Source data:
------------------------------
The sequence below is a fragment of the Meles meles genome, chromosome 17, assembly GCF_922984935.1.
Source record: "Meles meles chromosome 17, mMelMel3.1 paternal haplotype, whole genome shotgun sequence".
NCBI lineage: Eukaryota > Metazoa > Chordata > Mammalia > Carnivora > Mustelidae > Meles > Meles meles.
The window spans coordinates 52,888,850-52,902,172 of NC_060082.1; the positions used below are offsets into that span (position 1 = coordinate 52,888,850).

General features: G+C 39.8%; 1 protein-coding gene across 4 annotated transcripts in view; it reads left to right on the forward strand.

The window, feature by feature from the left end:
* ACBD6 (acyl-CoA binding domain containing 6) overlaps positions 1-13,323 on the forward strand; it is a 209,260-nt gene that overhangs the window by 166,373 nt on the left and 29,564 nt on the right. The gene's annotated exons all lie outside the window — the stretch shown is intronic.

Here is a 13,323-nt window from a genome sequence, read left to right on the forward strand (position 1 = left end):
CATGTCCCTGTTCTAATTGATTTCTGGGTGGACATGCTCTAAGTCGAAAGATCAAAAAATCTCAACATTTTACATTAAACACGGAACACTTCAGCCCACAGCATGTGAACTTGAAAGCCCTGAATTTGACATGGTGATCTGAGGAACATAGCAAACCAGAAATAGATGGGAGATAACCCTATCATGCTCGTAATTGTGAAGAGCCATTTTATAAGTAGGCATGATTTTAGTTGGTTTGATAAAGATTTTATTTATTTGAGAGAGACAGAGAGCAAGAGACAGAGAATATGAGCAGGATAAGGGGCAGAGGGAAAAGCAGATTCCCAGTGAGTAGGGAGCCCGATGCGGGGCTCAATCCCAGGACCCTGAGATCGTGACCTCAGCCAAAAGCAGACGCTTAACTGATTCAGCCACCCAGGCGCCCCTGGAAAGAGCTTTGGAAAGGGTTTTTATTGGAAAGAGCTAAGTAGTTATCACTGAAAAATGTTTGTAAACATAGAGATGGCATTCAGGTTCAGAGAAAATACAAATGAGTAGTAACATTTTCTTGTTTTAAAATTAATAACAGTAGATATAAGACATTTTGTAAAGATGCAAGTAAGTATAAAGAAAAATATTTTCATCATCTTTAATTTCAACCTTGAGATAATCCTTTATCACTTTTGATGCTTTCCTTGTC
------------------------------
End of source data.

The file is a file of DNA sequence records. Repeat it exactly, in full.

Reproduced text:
The sequence below is a fragment of the Meles meles genome, chromosome 17, assembly GCF_922984935.1.
Source record: "Meles meles chromosome 17, mMelMel3.1 paternal haplotype, whole genome shotgun sequence".
NCBI lineage: Eukaryota > Metazoa > Chordata > Mammalia > Carnivora > Mustelidae > Meles > Meles meles.
The window spans coordinates 52,888,850-52,902,172 of NC_060082.1; the positions used below are offsets into that span (position 1 = coordinate 52,888,850).

General features: G+C 39.8%; 1 protein-coding gene across 4 annotated transcripts in view; it reads left to right on the forward strand.

The window, feature by feature from the left end:
* ACBD6 (acyl-CoA binding domain containing 6) overlaps positions 1-13,323 on the forward strand; it is a 209,260-nt gene that overhangs the window by 166,373 nt on the left and 29,564 nt on the right. The gene's annotated exons all lie outside the window — the stretch shown is intronic.

Here is a 13,323-nt window from a genome sequence, read left to right on the forward strand (position 1 = left end):
CATGTCCCTGTTCTAATTGATTTCTGGGTGGACATGCTCTAAGTCGAAAGATCAAAAAATCTCAACATTTTACATTAAACACGGAACACTTCAGCCCACAGCATGTGAACTTGAAAGCCCTGAATTTGACATGGTGATCTGAGGAACATAGCAAACCAGAAATAGATGGGAGATAACCCTATCATGCTCGTAATTGTGAAGAGCCATTTTATAAGTAGGCATGATTTTAGTTGGTTTGATAAAGATTTTATTTATTTGAGAGAGACAGAGAGCAAGAGACAGAGAATATGAGCAGGATAAGGGGCAGAGGGAAAAGCAGATTCCCAGTGAGTAGGGAGCCCGATGCGGGGCTCAATCCCAGGACCCTGAGATCGTGACCTCAGCCAAAAGCAGACGCTTAACTGATTCAGCCACCCAGGCGCCCCTGGAAAGAGCTTTGGAAAGGGTTTTTATTGGAAAGAGCTAAGTAGTTATCACTGAAAAATGTTTGTAAACATAGAGATGGCATTCAGGTTCAGAGAAAATACAAATGAGTAGTAACATTTTCTTGTTTTAAAATTAATAACAGTAGATATAAGACATTTTGTAAAGATGCAAGTAAGTATAAAGAAAAATATTTTCATCATCTTTAATTTCAACCTTGAGATAATCCTTTATCACTTTTGATGCTTTCCTTGTC